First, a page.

York and Mimi/Lulu

On to the movie:

Like other Wong Kar-Wai movies, this movie, to some extent, revolves around the ideas of love and chance encounters. The main character, York, seduces and dumps two women: one is the quiet Su Lizhen and the other is the more spunky Lulu (a.k.a. Mimi). Eventually, York’s friend falls for Lulu and a random police office has a chance encounter with Su Lizhen. Neither of the women seem to be enough over York to acknowledge the men who may actually love them… and in the end, of course, it all goes to hell.

Similar to the way relationships develop in Happy Together, we don’t really see how “good” things are during these relationships — there is none of that cheesy spending-every-moment-together and having-super-happy-fun-carefree-times-together stuff that makes me ill in so many American romantic movies (e.g. The Notebook) — instead, we see things when they are bad. We see York reject Su Lizhen’s suggestion that they get married and live together kick Lulu/Mimi out of the apartment they share after she suggests that he might be “her boy.”

Despite these troubled relationships, however, Kar-Wai manages to capture love at it’s purest. I know I’m pretty cynical and jaded when it comes to love, but Kar-Wai seems to agree, somewhat, with my world view. Love is painful and hurtful and insane… it happens when you don’t anticipate it with people from which you don’t expect it.

Like I said, Days of Being Wild definitely touches on themes that I think become much more prominent in Kar-Wai’s later work (well, based on the recent stuff I’ve seen). The ideas of being trapped and isolated (by cramped, hot, sweaty apartments with fans) in life and relationships becomes a major theme in Happy Together, while the strange excitement of relationships that come from nowhere becomes the one of the underlying issues of In the Mood for Love.

Days of Being Wild also contains what I would call (and remember, this is only after seeing four of his movies) “trademarks” of Kar-Wai films: cramped apartment hallways, pouring rain, Latin/Spanish music, missed encounters, chance encounters, and shaky camera work.

So why do I hesitate to rave about this film as much as Happy Together or In the Mood for Love? The primary reason would be super high expectations. Had I seen this film before either of those, I would probably think more highly of it. Nonetheless, it’s exciting to see how far Kar-Wai has come and I genuinely do like it when directors find similar themes that they explore to death. Yeah, it may be a little repetitive and playing it safe, but it also gives one a chance to really explore something interesting and worthwhile. And I think Kar-Wai’s take on the themes of love and chance and fate make for fascinating film.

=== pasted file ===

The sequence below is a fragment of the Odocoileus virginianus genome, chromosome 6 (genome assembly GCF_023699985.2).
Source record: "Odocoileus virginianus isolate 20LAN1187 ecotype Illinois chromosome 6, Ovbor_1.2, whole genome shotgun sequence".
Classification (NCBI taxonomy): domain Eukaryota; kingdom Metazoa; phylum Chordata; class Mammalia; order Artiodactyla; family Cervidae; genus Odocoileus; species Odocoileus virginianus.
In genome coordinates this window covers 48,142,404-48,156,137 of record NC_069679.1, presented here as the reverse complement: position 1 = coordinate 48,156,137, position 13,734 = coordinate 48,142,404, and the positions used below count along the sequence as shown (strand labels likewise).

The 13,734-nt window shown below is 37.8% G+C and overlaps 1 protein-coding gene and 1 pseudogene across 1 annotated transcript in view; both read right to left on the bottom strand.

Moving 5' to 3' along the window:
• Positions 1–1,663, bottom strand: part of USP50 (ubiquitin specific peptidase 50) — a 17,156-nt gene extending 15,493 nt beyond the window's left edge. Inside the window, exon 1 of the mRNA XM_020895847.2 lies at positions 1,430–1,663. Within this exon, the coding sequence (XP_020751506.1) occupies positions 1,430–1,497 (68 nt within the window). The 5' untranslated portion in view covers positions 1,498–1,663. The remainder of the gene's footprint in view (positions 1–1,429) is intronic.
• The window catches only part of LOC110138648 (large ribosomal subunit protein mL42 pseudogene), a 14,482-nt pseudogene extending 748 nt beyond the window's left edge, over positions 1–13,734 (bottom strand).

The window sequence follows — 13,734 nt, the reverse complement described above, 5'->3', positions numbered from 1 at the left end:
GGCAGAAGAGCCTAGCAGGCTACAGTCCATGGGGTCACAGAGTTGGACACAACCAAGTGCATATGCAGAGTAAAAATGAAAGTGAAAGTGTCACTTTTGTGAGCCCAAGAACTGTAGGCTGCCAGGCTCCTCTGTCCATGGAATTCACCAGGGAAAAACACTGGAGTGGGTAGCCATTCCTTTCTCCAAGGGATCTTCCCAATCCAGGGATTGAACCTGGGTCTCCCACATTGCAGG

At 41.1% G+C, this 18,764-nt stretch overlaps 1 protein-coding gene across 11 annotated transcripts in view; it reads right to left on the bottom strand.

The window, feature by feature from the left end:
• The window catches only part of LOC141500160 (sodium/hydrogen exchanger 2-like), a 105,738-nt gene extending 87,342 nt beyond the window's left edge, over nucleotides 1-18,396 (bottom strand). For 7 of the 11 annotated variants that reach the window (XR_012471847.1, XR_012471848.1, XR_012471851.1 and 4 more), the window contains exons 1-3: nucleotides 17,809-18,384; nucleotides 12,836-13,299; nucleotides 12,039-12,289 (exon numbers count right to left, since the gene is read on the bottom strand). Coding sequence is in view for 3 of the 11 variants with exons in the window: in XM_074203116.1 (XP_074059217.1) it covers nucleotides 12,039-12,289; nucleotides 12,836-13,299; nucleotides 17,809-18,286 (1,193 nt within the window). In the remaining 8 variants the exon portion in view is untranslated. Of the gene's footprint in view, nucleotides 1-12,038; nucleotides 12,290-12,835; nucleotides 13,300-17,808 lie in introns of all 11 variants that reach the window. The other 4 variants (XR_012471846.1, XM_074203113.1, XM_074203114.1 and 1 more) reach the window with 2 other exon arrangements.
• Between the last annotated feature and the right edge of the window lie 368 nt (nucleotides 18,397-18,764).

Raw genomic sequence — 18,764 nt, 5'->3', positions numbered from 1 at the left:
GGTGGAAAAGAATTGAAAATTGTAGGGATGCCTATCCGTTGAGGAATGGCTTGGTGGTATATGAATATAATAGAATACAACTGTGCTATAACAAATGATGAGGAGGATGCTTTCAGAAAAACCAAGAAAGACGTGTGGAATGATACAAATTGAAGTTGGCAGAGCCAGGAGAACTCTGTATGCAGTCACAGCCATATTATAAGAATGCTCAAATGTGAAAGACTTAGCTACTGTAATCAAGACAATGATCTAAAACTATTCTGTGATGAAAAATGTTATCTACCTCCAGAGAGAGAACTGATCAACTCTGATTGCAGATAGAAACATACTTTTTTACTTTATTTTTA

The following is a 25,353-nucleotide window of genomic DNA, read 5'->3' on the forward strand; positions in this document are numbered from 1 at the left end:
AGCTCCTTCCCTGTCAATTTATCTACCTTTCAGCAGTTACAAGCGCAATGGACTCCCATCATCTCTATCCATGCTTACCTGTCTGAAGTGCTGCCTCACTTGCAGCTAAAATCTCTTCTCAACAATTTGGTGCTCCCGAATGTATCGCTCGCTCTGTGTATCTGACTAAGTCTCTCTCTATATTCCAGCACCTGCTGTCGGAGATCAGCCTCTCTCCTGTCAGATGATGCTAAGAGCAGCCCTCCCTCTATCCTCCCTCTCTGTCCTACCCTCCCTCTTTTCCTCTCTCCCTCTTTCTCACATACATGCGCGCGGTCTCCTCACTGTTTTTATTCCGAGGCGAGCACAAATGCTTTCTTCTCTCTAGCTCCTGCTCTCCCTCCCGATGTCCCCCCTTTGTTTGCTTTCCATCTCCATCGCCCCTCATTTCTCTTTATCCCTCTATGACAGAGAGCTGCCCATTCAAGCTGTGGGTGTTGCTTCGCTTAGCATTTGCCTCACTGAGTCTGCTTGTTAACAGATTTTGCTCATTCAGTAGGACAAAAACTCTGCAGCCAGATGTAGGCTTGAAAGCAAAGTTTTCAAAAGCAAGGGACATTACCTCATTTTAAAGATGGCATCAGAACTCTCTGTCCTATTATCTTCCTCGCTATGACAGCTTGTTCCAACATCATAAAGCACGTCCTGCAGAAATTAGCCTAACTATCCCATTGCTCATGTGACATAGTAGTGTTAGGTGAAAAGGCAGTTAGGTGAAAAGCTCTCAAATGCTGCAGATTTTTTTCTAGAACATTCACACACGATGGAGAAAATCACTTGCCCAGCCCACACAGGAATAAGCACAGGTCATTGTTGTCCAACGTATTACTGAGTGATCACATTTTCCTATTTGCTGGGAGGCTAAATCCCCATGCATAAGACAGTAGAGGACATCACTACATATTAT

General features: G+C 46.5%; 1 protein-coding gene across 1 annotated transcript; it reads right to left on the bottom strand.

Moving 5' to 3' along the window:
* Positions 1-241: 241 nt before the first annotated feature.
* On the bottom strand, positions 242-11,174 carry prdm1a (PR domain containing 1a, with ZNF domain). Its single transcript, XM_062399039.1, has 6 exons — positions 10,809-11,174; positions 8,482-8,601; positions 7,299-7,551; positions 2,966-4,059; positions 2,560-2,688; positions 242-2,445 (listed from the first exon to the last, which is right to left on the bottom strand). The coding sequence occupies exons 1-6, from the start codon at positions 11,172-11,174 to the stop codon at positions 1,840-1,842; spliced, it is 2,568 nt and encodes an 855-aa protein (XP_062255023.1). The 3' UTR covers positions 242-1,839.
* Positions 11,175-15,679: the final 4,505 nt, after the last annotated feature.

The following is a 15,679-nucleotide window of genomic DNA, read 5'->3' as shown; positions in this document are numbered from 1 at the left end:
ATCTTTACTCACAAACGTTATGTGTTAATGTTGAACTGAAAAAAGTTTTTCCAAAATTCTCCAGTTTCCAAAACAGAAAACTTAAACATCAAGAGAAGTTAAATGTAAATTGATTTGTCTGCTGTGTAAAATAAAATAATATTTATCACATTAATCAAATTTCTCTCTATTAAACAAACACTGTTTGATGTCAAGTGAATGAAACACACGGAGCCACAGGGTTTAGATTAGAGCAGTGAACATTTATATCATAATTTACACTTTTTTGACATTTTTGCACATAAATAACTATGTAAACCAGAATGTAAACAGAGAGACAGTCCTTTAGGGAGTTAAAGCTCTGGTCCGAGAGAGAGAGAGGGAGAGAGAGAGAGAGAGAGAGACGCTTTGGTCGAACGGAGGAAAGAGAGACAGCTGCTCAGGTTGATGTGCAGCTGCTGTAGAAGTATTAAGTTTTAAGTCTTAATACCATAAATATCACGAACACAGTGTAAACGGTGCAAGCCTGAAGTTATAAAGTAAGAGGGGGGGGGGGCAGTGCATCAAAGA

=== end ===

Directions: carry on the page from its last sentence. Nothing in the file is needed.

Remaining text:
A Cine-ful city

Jessica Alba in 'Sin City'

So like every other hip and cool person, I saw Sin City and loved it. Ever since I saw Robert Rodriguez‘s Once Upon a Time in Mexico and the special feature where Rodriguez demonstrated how simple it was to do special effects, I figured he was an interesting and smart director.

More than anything, Sin City reminded me of Sky Captain and the World of Tomorrow — both were extremely stylized and had “ironic” acting (which is a term I made up to mean “forced, yet good; cheesy, yet self-aware; overdramatic, yet simple)… plus they both made extensive use of green screen technology and, of course, I loved them both.

I guess a lot has been said about the violence of the film, but honestly, I didn’t think it was too intense. The thing about Sin City is that since it is so stylized, the entire world and situation doesn’t feel real, and I think that made the violence feel less real and less “offensive” or whatever. I mean, the film wasn’t even in color and the blood was often white. Yes, I know I’m already desensitived toward violence, but I don’t think Sin City made things any worse for me.

I also loved the whole film-noir aspect of the film. Maybe it’s from all my psychoanalytic reading, but there is something about shady, tormented characters (i.e. every male character in the film) and sexy femme fatales (i.e. every female character in the film) that totally captures my attention.

If I had to say anything bad about the film (which I don’t, but I will anyway), I will admit that at times it did drag on a little for me. I’m not sure whether it was because there were so many stories or because the movie was in black and white, or what… nonetheless, it did get a bit boring at times. And really, I am almost embarassed to admit that I got bored because, if nothing else, I should’ve been enthralled by the stunning visuals or something. Oh well. It’s more a fault of mine than the movie, I think.

Pages 1-32


  • the term “sexuality” did not appear until the nineteenth century (3)
  • “experience that caused individuals to recognize themselves as subjects of a ‘sexuality'” (4)